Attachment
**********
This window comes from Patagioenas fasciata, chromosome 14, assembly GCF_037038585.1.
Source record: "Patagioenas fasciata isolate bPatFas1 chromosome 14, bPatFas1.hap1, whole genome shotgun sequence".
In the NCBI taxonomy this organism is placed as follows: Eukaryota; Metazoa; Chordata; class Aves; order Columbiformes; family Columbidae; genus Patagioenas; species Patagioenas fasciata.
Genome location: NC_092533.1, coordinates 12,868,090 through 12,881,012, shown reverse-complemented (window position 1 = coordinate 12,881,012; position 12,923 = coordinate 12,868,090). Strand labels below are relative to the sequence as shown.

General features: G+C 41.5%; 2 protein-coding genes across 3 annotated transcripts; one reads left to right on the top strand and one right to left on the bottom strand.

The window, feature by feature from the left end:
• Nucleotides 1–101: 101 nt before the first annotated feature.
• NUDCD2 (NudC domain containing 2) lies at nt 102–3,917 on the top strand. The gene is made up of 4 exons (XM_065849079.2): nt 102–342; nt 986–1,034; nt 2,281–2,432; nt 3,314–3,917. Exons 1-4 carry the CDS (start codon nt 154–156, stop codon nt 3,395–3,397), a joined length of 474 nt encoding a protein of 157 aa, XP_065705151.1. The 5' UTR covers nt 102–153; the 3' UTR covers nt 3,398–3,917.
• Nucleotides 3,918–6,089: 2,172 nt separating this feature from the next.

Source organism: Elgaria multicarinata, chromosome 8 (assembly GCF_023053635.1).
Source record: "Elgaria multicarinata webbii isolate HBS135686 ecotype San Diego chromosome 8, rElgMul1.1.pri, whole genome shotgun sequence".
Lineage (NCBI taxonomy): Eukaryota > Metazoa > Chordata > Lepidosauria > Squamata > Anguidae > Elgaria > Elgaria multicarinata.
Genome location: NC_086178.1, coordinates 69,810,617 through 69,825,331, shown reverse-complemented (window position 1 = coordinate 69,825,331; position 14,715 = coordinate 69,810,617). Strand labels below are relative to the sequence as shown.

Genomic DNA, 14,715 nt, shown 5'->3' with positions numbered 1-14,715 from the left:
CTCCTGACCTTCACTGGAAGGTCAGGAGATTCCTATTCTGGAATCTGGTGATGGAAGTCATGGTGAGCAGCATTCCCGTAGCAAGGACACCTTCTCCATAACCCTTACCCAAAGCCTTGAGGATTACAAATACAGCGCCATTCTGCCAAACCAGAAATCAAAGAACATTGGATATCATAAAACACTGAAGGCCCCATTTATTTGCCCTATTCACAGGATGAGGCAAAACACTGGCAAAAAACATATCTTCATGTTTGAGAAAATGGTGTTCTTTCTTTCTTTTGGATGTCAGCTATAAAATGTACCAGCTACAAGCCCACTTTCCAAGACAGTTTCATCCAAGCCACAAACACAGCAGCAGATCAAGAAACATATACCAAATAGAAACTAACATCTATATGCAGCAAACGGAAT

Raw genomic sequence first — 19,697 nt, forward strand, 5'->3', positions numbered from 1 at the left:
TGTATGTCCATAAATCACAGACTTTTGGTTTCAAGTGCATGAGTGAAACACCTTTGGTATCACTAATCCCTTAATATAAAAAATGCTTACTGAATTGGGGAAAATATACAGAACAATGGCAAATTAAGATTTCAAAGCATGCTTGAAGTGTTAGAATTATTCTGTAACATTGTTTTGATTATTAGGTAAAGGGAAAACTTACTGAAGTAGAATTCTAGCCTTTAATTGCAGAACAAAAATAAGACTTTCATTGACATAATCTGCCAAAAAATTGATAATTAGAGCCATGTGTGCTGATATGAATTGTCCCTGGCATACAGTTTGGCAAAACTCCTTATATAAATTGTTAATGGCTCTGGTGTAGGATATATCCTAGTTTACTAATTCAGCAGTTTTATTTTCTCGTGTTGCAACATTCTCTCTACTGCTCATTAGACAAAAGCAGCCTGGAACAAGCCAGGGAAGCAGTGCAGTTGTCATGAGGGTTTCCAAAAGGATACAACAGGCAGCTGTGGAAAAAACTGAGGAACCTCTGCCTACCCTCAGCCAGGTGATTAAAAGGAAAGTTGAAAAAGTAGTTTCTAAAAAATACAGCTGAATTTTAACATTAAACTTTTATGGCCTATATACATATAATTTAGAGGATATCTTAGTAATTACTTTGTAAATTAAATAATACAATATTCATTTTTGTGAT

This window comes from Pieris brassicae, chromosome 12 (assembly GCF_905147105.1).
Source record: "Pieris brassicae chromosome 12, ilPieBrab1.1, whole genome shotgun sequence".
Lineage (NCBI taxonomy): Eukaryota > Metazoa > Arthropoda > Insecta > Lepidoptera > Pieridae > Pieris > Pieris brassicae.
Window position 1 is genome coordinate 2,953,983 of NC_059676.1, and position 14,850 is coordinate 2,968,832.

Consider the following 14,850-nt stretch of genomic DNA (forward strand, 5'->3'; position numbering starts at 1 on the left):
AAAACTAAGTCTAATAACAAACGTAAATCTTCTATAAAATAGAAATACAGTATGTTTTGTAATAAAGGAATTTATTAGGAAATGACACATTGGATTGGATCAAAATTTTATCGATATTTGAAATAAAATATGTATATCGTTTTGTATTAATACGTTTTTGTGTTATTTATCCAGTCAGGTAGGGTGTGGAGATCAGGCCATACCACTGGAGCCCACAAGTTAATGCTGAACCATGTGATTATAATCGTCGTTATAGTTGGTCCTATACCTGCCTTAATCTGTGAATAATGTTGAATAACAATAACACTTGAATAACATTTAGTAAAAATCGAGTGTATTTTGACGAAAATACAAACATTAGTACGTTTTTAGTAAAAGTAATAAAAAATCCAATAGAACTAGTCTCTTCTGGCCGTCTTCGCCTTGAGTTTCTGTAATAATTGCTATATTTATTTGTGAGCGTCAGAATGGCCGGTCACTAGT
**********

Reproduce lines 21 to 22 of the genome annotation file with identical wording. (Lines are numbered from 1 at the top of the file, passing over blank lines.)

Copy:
Window position 1 is genome coordinate 2,953,983 of NC_059676.1, and position 14,850 is coordinate 2,968,832.

Consider the following 14,850-nt stretch of genomic DNA (forward strand, 5'->3'; position numbering starts at 1 on the left):